"Number one. Malia and Sasha, for whatever reasons – and I think Michelle gets the lion's share of the credit – are right now just wonderful kids. They're smart, they're funny. But most importantly, they're kind, they're respectful, they're responsible, they're well-behaved. I could not ask for better kids. And so, I'm not anticipating complete mayhem for the next four, five years," he said.
He jokingly added: "I should also point out that I have men with guns that surround them often … ," adding that that security was "a great incentive" for running for re-election.
Any potential future boyfriends might want to take note.
"I might invite him over to the Oval Office," Obama said of any boys who could be in the girls' future, "ask him for his GPA. Find out what his intentions are, in terms of career.
He added: "Malia, Sasha, if you're watching this, I'm just joking."
Brees wanted to know how the president balanced his responsibilities with being a family man.
Obama said that he has struggled with that balance throughout his career, but said he and his wife make sure that they set aside time every day for the family.
"As president, I have this huge advantage. I live over the store. At 6:30, no matter how busy I am, unless there was an actual national emergency, at 6:30, I'm up and I'm having dinner with the kids. And we're sitting around that dinner table. And so, for an hour to an hour and a half, my only focus is them."
Spending time with his daughters is important to the president, who was raised without his own father.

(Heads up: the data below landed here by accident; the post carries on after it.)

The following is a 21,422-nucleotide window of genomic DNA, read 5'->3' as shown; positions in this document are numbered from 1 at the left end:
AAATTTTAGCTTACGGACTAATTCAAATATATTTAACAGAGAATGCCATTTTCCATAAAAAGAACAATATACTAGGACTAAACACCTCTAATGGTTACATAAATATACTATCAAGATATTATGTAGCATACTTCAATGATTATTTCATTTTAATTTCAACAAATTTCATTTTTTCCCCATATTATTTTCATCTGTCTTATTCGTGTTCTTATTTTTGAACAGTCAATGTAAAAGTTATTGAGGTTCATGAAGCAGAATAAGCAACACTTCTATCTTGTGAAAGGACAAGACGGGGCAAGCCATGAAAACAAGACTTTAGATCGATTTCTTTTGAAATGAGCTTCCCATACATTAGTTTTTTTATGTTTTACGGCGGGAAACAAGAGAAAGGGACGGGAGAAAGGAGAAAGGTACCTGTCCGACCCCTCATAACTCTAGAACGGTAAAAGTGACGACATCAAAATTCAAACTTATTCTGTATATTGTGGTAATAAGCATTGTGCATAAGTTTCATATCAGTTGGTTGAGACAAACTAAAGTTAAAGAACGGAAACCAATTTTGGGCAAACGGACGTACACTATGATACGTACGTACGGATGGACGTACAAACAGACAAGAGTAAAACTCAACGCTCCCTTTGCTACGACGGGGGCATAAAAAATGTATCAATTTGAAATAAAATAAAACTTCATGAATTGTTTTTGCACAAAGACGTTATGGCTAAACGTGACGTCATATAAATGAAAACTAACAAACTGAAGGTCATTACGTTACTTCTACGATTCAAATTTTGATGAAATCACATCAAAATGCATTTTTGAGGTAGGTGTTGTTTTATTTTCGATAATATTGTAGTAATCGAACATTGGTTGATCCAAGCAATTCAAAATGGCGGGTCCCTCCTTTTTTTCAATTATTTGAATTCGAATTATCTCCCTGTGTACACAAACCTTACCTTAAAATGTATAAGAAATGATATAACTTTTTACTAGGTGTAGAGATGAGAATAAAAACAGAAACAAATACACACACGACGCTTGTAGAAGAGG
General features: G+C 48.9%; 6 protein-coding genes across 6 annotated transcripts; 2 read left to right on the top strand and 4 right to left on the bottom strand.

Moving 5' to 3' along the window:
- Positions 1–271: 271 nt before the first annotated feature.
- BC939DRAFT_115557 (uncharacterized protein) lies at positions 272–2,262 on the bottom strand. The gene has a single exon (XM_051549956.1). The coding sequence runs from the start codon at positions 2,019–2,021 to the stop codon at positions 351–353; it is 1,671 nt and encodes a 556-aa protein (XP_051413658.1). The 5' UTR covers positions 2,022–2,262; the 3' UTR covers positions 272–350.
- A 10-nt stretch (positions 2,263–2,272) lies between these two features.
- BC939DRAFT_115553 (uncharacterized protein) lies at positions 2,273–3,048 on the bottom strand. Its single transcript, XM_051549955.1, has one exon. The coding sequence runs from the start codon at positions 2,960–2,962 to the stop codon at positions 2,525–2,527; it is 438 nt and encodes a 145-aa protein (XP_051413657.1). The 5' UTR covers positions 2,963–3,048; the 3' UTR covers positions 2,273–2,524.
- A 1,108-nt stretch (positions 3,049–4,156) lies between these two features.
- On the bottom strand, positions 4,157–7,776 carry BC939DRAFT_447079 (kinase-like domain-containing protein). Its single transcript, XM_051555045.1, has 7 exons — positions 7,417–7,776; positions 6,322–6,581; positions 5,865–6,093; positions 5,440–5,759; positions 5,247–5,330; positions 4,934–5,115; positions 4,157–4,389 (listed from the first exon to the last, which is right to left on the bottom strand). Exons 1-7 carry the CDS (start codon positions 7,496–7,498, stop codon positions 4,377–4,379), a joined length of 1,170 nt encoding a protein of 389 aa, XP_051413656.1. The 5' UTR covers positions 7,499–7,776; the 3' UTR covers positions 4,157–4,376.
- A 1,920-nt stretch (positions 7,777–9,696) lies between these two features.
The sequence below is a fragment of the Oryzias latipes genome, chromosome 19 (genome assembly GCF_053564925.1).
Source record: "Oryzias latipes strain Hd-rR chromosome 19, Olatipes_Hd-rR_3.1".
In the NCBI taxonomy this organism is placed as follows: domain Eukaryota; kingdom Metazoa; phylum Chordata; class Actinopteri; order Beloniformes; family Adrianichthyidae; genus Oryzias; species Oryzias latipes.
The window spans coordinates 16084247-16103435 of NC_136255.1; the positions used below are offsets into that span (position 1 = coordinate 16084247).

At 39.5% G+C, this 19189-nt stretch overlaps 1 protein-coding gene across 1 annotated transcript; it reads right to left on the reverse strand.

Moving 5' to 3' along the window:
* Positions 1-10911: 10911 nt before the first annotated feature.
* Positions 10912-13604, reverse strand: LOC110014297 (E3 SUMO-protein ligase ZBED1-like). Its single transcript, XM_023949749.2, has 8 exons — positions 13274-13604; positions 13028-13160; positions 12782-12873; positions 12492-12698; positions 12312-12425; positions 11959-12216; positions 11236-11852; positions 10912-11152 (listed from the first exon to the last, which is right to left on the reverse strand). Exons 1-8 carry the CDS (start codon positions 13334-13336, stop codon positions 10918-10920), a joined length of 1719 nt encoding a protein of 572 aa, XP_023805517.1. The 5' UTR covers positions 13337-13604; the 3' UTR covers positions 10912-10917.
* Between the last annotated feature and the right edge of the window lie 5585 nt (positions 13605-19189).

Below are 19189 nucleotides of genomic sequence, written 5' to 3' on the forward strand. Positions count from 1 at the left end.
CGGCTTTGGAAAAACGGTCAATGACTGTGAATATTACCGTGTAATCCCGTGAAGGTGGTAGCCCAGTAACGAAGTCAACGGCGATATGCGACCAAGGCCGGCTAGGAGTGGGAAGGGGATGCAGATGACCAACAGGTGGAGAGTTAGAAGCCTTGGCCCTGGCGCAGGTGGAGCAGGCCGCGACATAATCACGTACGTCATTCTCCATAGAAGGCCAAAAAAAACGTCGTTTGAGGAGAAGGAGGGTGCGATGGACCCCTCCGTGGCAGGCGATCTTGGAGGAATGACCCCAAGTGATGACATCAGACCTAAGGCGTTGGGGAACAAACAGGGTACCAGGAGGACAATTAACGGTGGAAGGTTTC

While the first lady had what the president describes as a "Leave It to Beaver" upbringing -- in a traditional family unit -- Obama was raised by his mother, Ann Dunham, with help from her parents.
Despite those differences, he and his wife have the same values with respect to parenthood, he said.
"She comes at it base on what she had. I probably come at it based on, to some degree, what I didn't have. Although … the love, the attention, the unconditional interest in a child, I got from my mother. And I got from my grandparents," he said.
"A lot of my parenting skills come from thinking about, you know, what would my mom do in this situation? But obviously it's a little different from me, not having had a father. And you know, some of that stuff I had to learn on my own," he said.
For him, being a father is "a combination of complete and total affection and devotion to that child, but also structure and limits and understanding that your child isn't your friend, at least when they're young. You're the parent. And you've got to set limits for them. And provide structure for them. And say 'no' to them. And tell them when they're wrong and tell them when … some things are more important than other things. And imparting values. You know, my mother was pretty good about that."
It was only later in his life that Obama realized that some important interests in his life were due to the influence of his father, the late Barack Obama Sr.
"You know, he gave me my first basketball," said the president, who plays basketball regularly. "He took me to a Dave Brubeck concert. And suddenly, you know, shortly thereafter, magically, surprisingly enough, I was interested in jazz."
Basketball star Wade, who has full custody of his two sons, asked if Obama had any advice for single dads.